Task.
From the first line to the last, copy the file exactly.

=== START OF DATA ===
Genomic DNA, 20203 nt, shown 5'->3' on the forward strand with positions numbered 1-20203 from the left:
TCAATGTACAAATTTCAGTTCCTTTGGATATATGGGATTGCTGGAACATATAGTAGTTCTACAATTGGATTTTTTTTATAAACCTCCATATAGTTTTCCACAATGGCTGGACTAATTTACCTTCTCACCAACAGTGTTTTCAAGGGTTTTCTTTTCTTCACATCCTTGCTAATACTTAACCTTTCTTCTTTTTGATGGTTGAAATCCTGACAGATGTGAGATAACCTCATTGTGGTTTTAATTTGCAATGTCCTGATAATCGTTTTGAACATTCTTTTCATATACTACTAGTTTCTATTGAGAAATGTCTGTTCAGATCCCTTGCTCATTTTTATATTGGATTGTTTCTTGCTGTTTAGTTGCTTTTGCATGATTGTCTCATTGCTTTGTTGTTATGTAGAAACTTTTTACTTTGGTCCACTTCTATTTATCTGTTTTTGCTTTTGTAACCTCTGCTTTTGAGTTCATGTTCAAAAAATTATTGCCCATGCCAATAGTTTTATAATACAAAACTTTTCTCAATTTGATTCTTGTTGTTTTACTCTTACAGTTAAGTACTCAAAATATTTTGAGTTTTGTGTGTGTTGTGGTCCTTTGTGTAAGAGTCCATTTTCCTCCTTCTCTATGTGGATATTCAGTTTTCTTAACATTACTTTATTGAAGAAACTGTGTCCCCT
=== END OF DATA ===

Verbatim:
Genomic DNA, 20203 nt, shown 5'->3' on the forward strand with positions numbered 1-20203 from the left:
TCAATGTACAAATTTCAGTTCCTTTGGATATATGGGATTGCTGGAACATATAGTAGTTCTACAATTGGATTTTTTTTATAAACCTCCATATAGTTTTCCACAATGGCTGGACTAATTTACCTTCTCACCAACAGTGTTTTCAAGGGTTTTCTTTTCTTCACATCCTTGCTAATACTTAACCTTTCTTCTTTTTGATGGTTGAAATCCTGACAGATGTGAGATAACCTCATTGTGGTTTTAATTTGCAATGTCCTGATAATCGTTTTGAACATTCTTTTCATATACTACTAGTTTCTATTGAGAAATGTCTGTTCAGATCCCTTGCTCATTTTTATATTGGATTGTTTCTTGCTGTTTAGTTGCTTTTGCATGATTGTCTCATTGCTTTGTTGTTATGTAGAAACTTTTTACTTTGGTCCACTTCTATTTATCTGTTTTTGCTTTTGTAACCTCTGCTTTTGAGTTCATGTTCAAAAAATTATTGCCCATGCCAATAGTTTTATAATACAAAACTTTTCTCAATTTGATTCTTGTTGTTTTACTCTTACAGTTAAGTACTCAAAATATTTTGAGTTTTGTGTGTGTTGTGGTCCTTTGTGTAAGAGTCCATTTTCCTCCTTCTCTATGTGGATATTCAGTTTTCTTAACATTACTTTATTGAAGAAACTGTGTCCCCT